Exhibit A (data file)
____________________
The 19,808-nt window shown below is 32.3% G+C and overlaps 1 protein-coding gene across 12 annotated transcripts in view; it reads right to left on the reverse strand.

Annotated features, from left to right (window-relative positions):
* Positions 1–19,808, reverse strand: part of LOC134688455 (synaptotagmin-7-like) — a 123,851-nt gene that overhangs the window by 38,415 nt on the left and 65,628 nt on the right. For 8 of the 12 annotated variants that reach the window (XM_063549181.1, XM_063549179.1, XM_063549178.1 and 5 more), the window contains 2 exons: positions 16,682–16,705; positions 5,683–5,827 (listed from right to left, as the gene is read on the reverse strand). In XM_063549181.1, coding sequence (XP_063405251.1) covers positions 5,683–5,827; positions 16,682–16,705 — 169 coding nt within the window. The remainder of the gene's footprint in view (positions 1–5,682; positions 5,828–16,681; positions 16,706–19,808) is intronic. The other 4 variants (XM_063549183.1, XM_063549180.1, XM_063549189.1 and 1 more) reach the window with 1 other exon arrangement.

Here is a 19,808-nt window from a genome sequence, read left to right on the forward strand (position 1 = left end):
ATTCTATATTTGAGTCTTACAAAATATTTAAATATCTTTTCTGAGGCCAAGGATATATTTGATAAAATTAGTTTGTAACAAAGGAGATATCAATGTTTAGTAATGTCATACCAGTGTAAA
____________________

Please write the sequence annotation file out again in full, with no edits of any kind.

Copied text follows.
The 19,808-nt window shown below is 32.3% G+C and overlaps 1 protein-coding gene across 12 annotated transcripts in view; it reads right to left on the reverse strand.

Annotated features, from left to right (window-relative positions):
* Positions 1–19,808, reverse strand: part of LOC134688455 (synaptotagmin-7-like) — a 123,851-nt gene that overhangs the window by 38,415 nt on the left and 65,628 nt on the right. For 8 of the 12 annotated variants that reach the window (XM_063549181.1, XM_063549179.1, XM_063549178.1 and 5 more), the window contains 2 exons: positions 16,682–16,705; positions 5,683–5,827 (listed from right to left, as the gene is read on the reverse strand). In XM_063549181.1, coding sequence (XP_063405251.1) covers positions 5,683–5,827; positions 16,682–16,705 — 169 coding nt within the window. The remainder of the gene's footprint in view (positions 1–5,682; positions 5,828–16,681; positions 16,706–19,808) is intronic. The other 4 variants (XM_063549183.1, XM_063549180.1, XM_063549189.1 and 1 more) reach the window with 1 other exon arrangement.

Here is a 19,808-nt window from a genome sequence, read left to right on the forward strand (position 1 = left end):
ATTCTATATTTGAGTCTTACAAAATATTTAAATATCTTTTCTGAGGCCAAGGATATATTTGATAAAATTAGTTTGTAACAAAGGAGATATCAATGTTTAGTAATGTCATACCAGTGTAAA